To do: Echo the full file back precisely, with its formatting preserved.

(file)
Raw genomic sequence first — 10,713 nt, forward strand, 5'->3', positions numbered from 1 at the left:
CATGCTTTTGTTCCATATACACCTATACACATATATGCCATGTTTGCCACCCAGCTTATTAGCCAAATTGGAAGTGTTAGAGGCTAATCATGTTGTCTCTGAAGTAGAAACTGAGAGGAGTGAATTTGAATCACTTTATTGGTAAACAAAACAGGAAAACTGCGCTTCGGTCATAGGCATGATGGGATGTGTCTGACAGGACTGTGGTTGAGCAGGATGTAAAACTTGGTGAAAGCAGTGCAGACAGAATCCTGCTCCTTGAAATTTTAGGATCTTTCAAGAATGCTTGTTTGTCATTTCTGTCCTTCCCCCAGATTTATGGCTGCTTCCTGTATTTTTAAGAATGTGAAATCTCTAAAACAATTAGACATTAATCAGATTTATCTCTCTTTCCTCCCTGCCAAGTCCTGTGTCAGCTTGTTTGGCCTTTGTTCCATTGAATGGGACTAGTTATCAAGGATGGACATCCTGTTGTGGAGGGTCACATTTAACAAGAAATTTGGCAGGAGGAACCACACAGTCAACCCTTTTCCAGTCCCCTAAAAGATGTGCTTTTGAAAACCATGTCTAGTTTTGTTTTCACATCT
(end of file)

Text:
Raw genomic sequence first — 10,713 nt, forward strand, 5'->3', positions numbered from 1 at the left:
CATGCTTTTGTTCCATATACACCTATACACATATATGCCATGTTTGCCACCCAGCTTATTAGCCAAATTGGAAGTGTTAGAGGCTAATCATGTTGTCTCTGAAGTAGAAACTGAGAGGAGTGAATTTGAATCACTTTATTGGTAAACAAAACAGGAAAACTGCGCTTCGGTCATAGGCATGATGGGATGTGTCTGACAGGACTGTGGTTGAGCAGGATGTAAAACTTGGTGAAAGCAGTGCAGACAGAATCCTGCTCCTTGAAATTTTAGGATCTTTCAAGAATGCTTGTTTGTCATTTCTGTCCTTCCCCCAGATTTATGGCTGCTTCCTGTATTTTTAAGAATGTGAAATCTCTAAAACAATTAGACATTAATCAGATTTATCTCTCTTTCCTCCCTGCCAAGTCCTGTGTCAGCTTGTTTGGCCTTTGTTCCATTGAATGGGACTAGTTATCAAGGATGGACATCCTGTTGTGGAGGGTCACATTTAACAAGAAATTTGGCAGGAGGAACCACACAGTCAACCCTTTTCCAGTCCCCTAAAAGATGTGCTTTTGAAAACCATGTCTAGTTTTGTTTTCACATCT